Californian Matt Jalbert has taken a stunning set of panoramic photos of California sprawl. My favorite is of this residential development in San Ramon. I cropped a tiny patch for the photo to the right, but it does not begin to do justice to Jalbert's photo.
People use "sprawl" to mean lots of different things. I suggest readers use the panoramic photo to self-administer a Rorschach test, a test to clarify your own definition: What makes this sprawl? (Or is it not?)
If you want to do it right, you have to assume you know nothing other than what's depicted within the four corners of the photo. That is, you don't know how far the development is from the nearest major employment center, or whether it's two miles or ten miles outside a major city. (Most Northern Californians know where San Ramon is, I imagine.)
So what makes it sprawl? Note it's not vulnerable to the "sprawl is sparse" criticism -- i.e., that suburban large-lot homes chew up excessive amounts of open space. This development is as dense, structurally, as an old Italian village. The houses take up almost all of the space of their lots, leaving tiny yards at best.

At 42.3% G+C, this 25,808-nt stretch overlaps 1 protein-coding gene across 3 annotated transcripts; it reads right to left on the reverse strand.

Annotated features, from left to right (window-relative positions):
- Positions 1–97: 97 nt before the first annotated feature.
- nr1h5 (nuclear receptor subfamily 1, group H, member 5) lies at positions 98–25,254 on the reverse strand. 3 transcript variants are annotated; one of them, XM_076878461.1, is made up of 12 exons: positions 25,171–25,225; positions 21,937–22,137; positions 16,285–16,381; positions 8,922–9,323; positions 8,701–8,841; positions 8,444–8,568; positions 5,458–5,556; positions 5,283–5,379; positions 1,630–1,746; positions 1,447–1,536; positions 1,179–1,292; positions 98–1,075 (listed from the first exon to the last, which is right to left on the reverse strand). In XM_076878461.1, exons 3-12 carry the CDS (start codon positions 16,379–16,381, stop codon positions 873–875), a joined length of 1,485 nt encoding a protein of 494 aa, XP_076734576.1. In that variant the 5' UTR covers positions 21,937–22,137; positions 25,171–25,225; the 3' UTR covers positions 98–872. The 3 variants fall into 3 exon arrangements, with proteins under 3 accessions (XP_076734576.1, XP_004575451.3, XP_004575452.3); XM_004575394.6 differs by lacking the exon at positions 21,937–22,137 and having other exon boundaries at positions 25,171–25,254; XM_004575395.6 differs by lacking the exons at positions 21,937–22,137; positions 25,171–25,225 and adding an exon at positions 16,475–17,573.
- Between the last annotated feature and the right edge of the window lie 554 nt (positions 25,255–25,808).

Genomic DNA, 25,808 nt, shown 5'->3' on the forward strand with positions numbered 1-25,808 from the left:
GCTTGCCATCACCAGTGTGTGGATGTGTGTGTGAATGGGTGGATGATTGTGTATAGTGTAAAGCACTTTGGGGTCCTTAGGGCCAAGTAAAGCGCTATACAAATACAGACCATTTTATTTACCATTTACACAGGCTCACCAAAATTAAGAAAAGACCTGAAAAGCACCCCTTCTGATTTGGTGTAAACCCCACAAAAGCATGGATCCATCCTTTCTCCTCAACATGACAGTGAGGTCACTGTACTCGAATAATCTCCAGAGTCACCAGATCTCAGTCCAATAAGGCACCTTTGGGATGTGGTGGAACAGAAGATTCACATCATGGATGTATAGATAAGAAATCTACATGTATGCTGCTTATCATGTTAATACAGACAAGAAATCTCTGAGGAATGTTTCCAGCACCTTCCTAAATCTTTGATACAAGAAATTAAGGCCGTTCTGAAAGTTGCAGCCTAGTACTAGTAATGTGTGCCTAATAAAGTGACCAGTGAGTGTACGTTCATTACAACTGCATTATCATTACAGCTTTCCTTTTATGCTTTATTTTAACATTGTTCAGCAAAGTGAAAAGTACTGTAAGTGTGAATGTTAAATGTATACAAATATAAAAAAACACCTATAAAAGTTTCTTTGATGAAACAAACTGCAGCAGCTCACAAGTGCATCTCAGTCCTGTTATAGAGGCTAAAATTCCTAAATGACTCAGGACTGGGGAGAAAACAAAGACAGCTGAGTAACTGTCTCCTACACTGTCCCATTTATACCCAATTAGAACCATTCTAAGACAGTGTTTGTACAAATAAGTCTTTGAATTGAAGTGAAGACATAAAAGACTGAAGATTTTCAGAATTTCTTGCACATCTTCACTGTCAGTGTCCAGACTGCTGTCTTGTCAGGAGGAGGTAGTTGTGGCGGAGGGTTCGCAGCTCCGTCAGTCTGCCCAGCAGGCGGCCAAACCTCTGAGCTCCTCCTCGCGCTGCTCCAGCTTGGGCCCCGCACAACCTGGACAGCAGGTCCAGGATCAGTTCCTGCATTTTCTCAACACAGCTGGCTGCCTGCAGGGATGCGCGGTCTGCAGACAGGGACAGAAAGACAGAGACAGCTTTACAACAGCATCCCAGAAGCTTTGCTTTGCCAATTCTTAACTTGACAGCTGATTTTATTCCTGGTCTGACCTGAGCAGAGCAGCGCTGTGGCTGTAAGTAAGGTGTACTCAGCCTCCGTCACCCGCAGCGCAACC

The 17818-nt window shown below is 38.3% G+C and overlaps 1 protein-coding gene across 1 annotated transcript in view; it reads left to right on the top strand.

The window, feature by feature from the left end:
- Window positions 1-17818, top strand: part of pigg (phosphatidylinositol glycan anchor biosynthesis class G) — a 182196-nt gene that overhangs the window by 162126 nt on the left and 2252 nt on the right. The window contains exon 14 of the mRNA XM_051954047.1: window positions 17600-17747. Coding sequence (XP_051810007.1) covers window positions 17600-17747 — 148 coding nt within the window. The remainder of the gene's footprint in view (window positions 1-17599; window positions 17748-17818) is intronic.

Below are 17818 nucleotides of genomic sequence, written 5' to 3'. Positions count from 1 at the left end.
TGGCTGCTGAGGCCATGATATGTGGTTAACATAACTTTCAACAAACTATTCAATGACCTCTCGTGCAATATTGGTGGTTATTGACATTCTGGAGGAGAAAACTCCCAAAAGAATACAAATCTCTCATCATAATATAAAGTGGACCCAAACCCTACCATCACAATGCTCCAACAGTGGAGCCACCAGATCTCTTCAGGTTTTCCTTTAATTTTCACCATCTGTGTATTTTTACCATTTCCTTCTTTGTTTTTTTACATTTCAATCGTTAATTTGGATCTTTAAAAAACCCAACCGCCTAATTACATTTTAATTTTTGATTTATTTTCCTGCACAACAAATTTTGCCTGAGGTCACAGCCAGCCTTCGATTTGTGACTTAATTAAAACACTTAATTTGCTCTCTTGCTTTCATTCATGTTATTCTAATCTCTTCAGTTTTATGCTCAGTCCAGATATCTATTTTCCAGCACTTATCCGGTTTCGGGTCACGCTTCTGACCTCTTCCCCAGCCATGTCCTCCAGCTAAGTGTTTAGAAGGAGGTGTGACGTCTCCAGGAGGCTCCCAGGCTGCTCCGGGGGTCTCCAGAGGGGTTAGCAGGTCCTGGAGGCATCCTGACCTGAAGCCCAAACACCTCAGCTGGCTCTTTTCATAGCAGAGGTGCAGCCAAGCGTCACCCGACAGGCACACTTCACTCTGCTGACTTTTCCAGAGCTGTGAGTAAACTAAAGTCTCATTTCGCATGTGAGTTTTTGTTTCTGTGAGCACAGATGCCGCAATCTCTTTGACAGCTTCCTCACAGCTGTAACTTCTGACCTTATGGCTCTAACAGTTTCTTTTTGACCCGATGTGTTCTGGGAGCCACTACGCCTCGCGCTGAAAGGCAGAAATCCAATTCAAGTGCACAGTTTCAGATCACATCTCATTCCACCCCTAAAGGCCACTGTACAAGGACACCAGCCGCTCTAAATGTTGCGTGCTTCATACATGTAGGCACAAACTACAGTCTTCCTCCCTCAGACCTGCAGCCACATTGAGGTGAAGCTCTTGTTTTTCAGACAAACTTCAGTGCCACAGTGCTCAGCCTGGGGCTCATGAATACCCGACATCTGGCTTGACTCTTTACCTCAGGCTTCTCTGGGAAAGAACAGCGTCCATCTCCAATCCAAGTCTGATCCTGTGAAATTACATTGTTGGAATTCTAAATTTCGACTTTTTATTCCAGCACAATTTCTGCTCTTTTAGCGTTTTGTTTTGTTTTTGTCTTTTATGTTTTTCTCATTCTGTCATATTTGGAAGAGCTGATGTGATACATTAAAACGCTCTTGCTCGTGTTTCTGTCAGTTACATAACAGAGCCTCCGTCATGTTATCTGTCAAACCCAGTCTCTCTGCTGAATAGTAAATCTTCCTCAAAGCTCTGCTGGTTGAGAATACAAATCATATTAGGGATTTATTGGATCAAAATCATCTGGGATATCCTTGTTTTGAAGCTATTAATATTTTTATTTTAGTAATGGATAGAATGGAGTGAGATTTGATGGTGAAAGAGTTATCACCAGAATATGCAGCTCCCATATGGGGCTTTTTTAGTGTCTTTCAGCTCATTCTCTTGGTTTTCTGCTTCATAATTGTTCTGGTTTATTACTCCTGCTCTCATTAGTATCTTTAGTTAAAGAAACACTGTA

My take below the jump.
This is obviously a greenfield development at the fringe of an urban area. And although it might have bus service, I don't see any evidence it has access to transit. Some might call it sprawl for either of these reasons.
But I consider sprawl to be "pod" development, in which single-family is strictly separated from multi-family, and both are strictly separated from commercial and office space. Sprawl is the dis-integration of uses. It is the opposite of urbanism.
This development fits my definition. Single-family homes every where the eye can see . . . except at the far right edge, where you can see some apartment complexes under construction, suitably buffered from the single-family homes. And, of course, there does not appear to be a single store, shop or commercial establishment anywhere nearby. This is the quintessential pod. (I must say, though, it is more interesting visually than most pods built today.)